This bothers me the most from a recent Bog River Trip. . . .Numerous campers in the water, clearly washing their bodies with bar soap and regular shampoos.
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Old 09-09-2009, 01:37 PM   #3
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I'm with you, adyaker, don't people realize that stuff doesn't break down in the water? Yuck!!!

Besides the tangible telltale signs of impact (garbage, soap, boat scrapings, etc.) what about the more intangible things? For example, the people that have no concept of what a wilderness voice is when paddling by camping areas or even worse, while in a camp within earshot of other campers. I'm not talking about quiet conversations that ramp up to occasional loader volumes. We were out on LTL earlier this year with some inconsiderate out howling at the top of his lungs out on the water at 10 PM for 10-15 minutes. As many of you know, this is not all that totally rare of an incident.

Granted, this kind of stuff leaves no lasting physical mark on the wilderness but it definitely leaves a small psychological scar on those of us that have to endure such foolishness.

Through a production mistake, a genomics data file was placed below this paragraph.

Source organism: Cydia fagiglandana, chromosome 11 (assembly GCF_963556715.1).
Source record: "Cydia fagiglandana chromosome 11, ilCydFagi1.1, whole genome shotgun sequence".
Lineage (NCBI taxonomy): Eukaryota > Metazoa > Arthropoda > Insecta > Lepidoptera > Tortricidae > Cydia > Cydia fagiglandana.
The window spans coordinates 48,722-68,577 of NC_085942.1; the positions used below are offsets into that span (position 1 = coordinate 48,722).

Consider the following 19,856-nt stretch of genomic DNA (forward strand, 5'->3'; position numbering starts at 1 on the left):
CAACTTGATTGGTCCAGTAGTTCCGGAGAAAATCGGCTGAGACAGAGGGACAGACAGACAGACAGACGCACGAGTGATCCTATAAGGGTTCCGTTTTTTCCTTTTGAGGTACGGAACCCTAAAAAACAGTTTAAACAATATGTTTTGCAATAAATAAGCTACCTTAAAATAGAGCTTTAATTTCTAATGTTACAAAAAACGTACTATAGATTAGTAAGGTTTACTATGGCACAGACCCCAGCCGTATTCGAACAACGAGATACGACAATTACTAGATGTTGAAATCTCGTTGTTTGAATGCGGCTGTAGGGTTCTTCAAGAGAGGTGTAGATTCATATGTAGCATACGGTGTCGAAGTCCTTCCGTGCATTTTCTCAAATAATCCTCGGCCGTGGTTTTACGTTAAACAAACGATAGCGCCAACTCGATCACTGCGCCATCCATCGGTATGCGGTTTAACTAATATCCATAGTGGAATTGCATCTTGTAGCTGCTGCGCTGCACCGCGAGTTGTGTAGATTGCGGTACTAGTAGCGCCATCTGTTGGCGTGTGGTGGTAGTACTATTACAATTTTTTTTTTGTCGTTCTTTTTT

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Old 09-09-2009, 01:56 PM   #4
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Marks from canoes?

You aren't serious are you? I am a very open minded about others ideas but!What would happen if you found a arrow head along the creek bed? You wouldn't complain about others before you that arrived would you? I don't see your example of spray paint as being anywhere close to what you observed. Lets keep it real on these post at the very least. I see your point, but I can't imagine another sole complaining about the paint from the bottom of someones canoe. There is alot of other bigger fish to fry out there. The socks and junk we find behind when camping are just plain lazy individuals or often very forgetful. I try to educate the young about the wild, not dicourage them from what they may see. I hope you take my point as just an observation, don't want to belittle you on your findings. Good camping to you and all others!
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Old 09-09-2009, 02:26 PM   #5
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I rarely post on a paddling thread, but I would point out here that climbers are routinely denigrated, and often banned from areas, solely due to the cosmetic appearance of white gymnastic chalk here and there on a cliff. If it were multicolored, we'd probably be shot on sight!